Sadly, I feel that any solution that relies on an unrequested overlay is doomed. That’s on us. The way we’ve turned browsing the web—especially on mobile—into a frustrating chore of dismissing unwanted overlays is a classic tragedy of the commons. We blew it. Users don’t trust unrequested overlays, and I can’t blame them.

For what it’s worth, my opinion is that ambient badging is a better user experience than one-time prompts. That opinion is informed by a meagre amount of testing though. I’d love to hear from anyone who’s been doing more detailed usability testing of both approaches. I assume that Google, Mozilla, and Samsung are doing this kind of testing, and it would be really great to see the data from that (hint, hint).

But it might well be that ambient badging is just too subtle to even be noticed by the user.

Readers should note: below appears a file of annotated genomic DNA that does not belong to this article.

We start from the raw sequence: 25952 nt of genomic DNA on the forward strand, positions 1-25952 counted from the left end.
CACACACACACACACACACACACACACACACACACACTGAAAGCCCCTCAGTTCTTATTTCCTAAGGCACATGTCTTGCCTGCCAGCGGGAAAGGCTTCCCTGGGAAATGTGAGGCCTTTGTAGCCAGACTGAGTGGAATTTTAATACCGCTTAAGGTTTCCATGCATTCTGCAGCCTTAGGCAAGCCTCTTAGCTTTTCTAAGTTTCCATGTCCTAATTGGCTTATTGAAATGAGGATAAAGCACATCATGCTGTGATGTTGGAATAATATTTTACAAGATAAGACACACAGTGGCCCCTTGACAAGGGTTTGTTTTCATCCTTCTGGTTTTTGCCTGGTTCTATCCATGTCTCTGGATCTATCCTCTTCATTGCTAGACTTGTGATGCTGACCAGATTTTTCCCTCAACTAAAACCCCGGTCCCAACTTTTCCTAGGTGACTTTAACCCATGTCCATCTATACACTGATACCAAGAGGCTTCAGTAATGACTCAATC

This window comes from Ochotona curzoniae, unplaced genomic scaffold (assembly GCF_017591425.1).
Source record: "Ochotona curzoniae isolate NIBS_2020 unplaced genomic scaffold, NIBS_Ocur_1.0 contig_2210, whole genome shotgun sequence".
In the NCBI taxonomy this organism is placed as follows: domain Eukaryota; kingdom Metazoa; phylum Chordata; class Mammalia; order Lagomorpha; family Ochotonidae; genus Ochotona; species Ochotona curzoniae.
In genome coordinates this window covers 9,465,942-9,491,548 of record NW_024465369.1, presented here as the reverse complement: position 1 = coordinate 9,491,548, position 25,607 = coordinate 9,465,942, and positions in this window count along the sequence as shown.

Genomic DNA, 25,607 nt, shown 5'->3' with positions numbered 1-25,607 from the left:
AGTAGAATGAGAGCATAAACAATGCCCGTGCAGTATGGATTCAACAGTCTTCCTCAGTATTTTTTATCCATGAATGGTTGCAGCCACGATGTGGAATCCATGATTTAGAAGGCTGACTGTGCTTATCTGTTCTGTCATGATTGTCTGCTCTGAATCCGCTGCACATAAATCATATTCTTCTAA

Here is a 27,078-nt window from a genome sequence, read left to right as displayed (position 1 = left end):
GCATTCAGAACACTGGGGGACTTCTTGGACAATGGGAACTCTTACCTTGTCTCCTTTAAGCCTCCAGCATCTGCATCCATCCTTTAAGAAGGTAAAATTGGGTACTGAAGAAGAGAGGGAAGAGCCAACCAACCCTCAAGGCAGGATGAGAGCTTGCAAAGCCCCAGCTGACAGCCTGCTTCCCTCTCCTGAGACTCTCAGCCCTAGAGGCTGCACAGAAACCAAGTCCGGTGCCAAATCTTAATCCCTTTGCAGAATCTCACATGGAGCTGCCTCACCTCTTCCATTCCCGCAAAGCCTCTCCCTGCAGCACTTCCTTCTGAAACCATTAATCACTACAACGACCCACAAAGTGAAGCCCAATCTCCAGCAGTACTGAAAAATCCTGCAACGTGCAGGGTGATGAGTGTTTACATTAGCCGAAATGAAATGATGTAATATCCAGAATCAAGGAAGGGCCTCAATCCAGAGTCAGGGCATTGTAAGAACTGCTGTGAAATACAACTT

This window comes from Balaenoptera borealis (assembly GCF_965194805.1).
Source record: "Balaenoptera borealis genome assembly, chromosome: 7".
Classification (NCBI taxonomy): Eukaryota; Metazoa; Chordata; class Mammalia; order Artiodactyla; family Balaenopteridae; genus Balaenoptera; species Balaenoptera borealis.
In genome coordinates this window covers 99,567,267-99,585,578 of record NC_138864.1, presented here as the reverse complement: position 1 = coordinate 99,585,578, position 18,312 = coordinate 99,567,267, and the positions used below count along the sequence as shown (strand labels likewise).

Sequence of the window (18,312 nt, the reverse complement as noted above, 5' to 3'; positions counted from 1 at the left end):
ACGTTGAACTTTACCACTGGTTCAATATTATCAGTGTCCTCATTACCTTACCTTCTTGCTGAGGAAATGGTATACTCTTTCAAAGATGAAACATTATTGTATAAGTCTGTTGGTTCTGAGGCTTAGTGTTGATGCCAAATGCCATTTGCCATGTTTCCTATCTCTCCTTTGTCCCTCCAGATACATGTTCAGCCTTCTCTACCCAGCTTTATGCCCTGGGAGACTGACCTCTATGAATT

On one end of the scale you’ve got the intrusiveness of an add-to-home-screen prompt, but on the other end of the scale you’ve got the discoverability problem of a subtle badge icon. I wonder if there might be a compromise solution—maybe a badge icon that pulses or glows on the first or second visit?

Of course that would also need to be thoroughly tested.

Pattern Libraries, Performance, and Progressive Web Apps

Ever since its founding in 2005, Clearleft has been laser-focused on user experience design.

But we’ve always maintained a strong front-end development arm. The front-end development work at Clearleft is always in service of design. Over the years we’ve built up a wealth of expertise on using HTML, CSS, and JavaScript to make better user experiences.